A year removed from her career zenith, Elena Vesnina returns to the California desert to a red carpet treatment. Catch up with the Russian as she discusses her new coach, new technique, and longterm goals ahead of the BNP Paribas Open.
David Kane
March 10, 2018

INDIAN WELLS, CA, USA – Welcome to the BNP Paribas Open, a desert oasis home to the world’s largest – and, I presume, only – mural dedicated to Elena Vesnina, defending champion and No.24 seed.

“It’s great that the tournament is doing this for the champions, to keep them in its history forever,” she told me after a 6-2, 6-1 doubles victory over Daria Gavrilova and Samantha Stosur on Friday.

Fans can analyze the public art installation while eating a dish named after the 31-year-old Russian, a guacamole salad recipe she provided to the tournament dining staff.

“I’m a fan of guacamole, okay?” she laughed back in December. “I make this salad at home. I had it once in a restaurant, and I really like it. It’s really healthy, tasty, and light. It’s perfect before a match, if you want to eat something quick for some vitamins and energy. You can even add chicken breast or something in there and make it your own.”

Just when the season’s first Premier Mandatory tournament couldn’t feel more like the Second Annual Elena Vesnina Invitational, tournament director Tommy Haas announced a $1 million bonus to any player who captures both the singles and doubles titles in the same year – a welcome incentive, but one hardly necessary for the Olympic women’s doubles champion and top seed alongside Ekaterina Makarova.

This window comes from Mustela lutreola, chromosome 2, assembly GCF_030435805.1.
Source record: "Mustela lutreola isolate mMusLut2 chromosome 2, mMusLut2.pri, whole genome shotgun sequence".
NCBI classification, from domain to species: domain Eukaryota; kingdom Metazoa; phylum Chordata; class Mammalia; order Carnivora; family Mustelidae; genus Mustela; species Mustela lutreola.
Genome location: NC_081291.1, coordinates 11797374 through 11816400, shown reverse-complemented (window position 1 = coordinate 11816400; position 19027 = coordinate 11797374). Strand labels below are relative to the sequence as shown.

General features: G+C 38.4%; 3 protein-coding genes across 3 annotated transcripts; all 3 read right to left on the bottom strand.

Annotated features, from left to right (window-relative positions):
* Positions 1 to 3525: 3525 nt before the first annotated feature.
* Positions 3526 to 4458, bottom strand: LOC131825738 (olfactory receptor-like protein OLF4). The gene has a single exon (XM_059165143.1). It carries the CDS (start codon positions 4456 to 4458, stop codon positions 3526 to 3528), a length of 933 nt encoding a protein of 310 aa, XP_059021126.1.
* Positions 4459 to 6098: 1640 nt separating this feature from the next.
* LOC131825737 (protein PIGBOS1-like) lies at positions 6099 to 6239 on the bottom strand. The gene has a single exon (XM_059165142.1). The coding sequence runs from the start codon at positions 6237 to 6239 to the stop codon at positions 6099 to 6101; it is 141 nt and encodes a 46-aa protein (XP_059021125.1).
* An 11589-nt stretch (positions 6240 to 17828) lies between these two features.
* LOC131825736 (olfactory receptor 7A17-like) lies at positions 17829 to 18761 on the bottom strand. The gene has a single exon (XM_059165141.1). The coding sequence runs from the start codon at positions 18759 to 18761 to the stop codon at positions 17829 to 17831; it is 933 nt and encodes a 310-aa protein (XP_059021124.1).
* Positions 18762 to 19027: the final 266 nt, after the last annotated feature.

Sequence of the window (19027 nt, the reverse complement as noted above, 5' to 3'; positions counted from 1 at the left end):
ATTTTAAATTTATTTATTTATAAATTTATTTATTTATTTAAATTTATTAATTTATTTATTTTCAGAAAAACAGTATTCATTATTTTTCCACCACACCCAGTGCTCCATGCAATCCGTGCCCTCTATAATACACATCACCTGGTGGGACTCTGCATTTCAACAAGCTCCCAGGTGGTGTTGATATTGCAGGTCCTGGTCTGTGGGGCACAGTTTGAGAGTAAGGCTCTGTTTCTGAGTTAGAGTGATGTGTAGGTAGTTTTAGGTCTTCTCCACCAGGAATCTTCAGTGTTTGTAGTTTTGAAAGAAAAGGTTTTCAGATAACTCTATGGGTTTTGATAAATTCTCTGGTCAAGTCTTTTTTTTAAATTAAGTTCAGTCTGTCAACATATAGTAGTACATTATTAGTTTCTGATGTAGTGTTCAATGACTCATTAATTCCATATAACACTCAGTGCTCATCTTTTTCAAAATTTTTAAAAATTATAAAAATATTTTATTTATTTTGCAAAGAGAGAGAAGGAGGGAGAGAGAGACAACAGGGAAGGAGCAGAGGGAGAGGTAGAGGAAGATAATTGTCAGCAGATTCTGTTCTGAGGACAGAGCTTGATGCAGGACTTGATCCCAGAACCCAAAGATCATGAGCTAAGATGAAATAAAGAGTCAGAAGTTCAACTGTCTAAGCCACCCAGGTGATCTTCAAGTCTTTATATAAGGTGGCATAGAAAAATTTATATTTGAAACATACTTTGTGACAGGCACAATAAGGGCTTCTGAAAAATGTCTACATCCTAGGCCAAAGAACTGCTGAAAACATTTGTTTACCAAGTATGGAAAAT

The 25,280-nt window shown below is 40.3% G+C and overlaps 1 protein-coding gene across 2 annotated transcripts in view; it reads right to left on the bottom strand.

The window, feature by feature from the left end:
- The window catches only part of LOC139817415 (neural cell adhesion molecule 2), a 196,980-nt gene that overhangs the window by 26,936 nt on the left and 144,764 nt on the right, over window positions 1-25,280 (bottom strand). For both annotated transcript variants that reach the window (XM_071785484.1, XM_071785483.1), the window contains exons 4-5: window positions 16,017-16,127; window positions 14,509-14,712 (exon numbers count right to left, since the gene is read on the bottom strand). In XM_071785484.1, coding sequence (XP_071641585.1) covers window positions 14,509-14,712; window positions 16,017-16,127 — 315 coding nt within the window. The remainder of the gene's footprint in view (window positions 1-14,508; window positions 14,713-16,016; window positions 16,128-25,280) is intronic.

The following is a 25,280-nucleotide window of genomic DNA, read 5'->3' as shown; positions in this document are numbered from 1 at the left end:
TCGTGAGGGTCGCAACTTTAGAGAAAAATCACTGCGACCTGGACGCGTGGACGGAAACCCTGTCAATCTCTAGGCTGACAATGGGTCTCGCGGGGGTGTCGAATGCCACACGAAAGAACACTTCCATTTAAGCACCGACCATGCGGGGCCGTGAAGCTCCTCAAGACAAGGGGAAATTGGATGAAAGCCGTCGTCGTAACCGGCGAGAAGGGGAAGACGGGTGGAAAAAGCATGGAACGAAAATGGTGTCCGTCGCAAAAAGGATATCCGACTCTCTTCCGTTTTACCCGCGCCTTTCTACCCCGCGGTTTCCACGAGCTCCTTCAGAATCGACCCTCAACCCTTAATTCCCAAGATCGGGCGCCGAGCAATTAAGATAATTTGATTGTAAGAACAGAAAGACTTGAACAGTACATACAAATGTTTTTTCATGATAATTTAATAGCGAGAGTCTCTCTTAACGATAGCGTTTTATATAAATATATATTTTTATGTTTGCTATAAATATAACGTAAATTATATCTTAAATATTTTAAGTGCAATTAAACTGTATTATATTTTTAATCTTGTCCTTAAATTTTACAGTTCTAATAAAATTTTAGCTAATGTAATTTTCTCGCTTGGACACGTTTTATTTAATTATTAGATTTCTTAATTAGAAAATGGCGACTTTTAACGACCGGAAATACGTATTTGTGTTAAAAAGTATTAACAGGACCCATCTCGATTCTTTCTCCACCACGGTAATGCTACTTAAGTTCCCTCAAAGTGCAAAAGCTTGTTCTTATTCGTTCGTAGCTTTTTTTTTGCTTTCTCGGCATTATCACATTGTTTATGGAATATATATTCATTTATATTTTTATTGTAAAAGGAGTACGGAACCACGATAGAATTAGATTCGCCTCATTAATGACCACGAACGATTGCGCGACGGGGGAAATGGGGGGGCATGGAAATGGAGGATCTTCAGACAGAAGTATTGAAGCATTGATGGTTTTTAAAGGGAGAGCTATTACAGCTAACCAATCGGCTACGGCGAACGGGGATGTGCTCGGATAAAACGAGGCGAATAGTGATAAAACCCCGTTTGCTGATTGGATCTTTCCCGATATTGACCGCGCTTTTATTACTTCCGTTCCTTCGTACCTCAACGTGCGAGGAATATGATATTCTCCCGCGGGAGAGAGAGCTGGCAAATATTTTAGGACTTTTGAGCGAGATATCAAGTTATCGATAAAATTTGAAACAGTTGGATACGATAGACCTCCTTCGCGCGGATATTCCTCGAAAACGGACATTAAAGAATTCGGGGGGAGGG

“I was joking with Tommy how I won the doubles title three times and the singles last year, so I deserve some kind of bonus already! But in general, I never think about money. When you’re a professional athlete, this has to be somewhere all the way back of your mind.” She pauses.

Her eyes turn serious as she outlines what could serve as a young player’s guide to life on tour.

“You have to think about your game, what kind of person and athlete you are, how you’re working, making sure you’re giving everything on the court, everything in practice. Then you have to think about titles, about wins, about gold medals. If you get those, then of course you’ll get the prize money.”

All that black and white logic stands in stark contrast to the rainbow-colored world of pure imagination in which Vesnina currently finds herself. “Fairytale” doesn’t begin to describe the Russian’s road to last year’s title. Fate comes closer.

She famously first arrived in California as a teenager with dreams of making a BNP Paribas Open debut. Three doubles titles later, her singles career had stalled and she failed to qualify for the main draw in 2016. The renaissance began shortly thereafter as she stunned Venus Williams at the next week’s Miami Open, finished runner-up at the Volvo Car Open, and won an emotional battle against Makarova en route to her first major semifinal at Wimbledon.

The crowning achievement, of course, came in the desert where she repeated the win over Williams – and earned equally impressive victories over Angelique Kerber, Kristina Mladenovic, and Svetlana Kuznetsova – to earn a career-high ranking and the biggest title of her career.

I always loved this tournament. Always. Every time the players vote for the best Premier event, I swear, I always picked Indian Wells. Just look at this place! Mountains, palm trees, beautiful landscape. The hotel is close to the courts. There’s always a crowd with the best fans. It doesn’t matter whether it’s doubles or singles; it’s always packed.